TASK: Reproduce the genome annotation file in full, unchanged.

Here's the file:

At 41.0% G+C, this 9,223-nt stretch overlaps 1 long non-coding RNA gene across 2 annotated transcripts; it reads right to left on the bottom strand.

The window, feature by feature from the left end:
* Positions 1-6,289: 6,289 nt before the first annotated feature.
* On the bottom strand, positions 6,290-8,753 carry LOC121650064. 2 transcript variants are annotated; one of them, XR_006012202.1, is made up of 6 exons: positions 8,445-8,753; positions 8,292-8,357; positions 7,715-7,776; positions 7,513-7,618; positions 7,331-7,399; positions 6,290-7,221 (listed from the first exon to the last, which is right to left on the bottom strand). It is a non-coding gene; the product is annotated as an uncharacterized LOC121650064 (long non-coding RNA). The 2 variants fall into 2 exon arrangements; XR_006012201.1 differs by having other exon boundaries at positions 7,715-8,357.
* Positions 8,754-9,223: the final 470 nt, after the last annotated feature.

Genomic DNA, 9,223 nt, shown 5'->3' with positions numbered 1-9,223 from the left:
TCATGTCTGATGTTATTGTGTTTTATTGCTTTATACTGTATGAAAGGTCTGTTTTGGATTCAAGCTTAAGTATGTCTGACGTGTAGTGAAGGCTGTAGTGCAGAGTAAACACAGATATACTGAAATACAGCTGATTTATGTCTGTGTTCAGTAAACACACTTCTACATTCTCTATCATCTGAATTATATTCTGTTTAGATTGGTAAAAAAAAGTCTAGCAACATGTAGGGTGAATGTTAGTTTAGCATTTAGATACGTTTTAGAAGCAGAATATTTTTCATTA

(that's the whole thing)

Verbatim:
At 41.0% G+C, this 9,223-nt stretch overlaps 1 long non-coding RNA gene across 2 annotated transcripts; it reads right to left on the bottom strand.

The window, feature by feature from the left end:
* Positions 1-6,289: 6,289 nt before the first annotated feature.
* On the bottom strand, positions 6,290-8,753 carry LOC121650064. 2 transcript variants are annotated; one of them, XR_006012202.1, is made up of 6 exons: positions 8,445-8,753; positions 8,292-8,357; positions 7,715-7,776; positions 7,513-7,618; positions 7,331-7,399; positions 6,290-7,221 (listed from the first exon to the last, which is right to left on the bottom strand). It is a non-coding gene; the product is annotated as an uncharacterized LOC121650064 (long non-coding RNA). The 2 variants fall into 2 exon arrangements; XR_006012201.1 differs by having other exon boundaries at positions 7,715-8,357.
* Positions 8,754-9,223: the final 470 nt, after the last annotated feature.

Genomic DNA, 9,223 nt, shown 5'->3' with positions numbered 1-9,223 from the left:
TCATGTCTGATGTTATTGTGTTTTATTGCTTTATACTGTATGAAAGGTCTGTTTTGGATTCAAGCTTAAGTATGTCTGACGTGTAGTGAAGGCTGTAGTGCAGAGTAAACACAGATATACTGAAATACAGCTGATTTATGTCTGTGTTCAGTAAACACACTTCTACATTCTCTATCATCTGAATTATATTCTGTTTAGATTGGTAAAAAAAAGTCTAGCAACATGTAGGGTGAATGTTAGTTTAGCATTTAGATACGTTTTAGAAGCAGAATATTTTTCATTA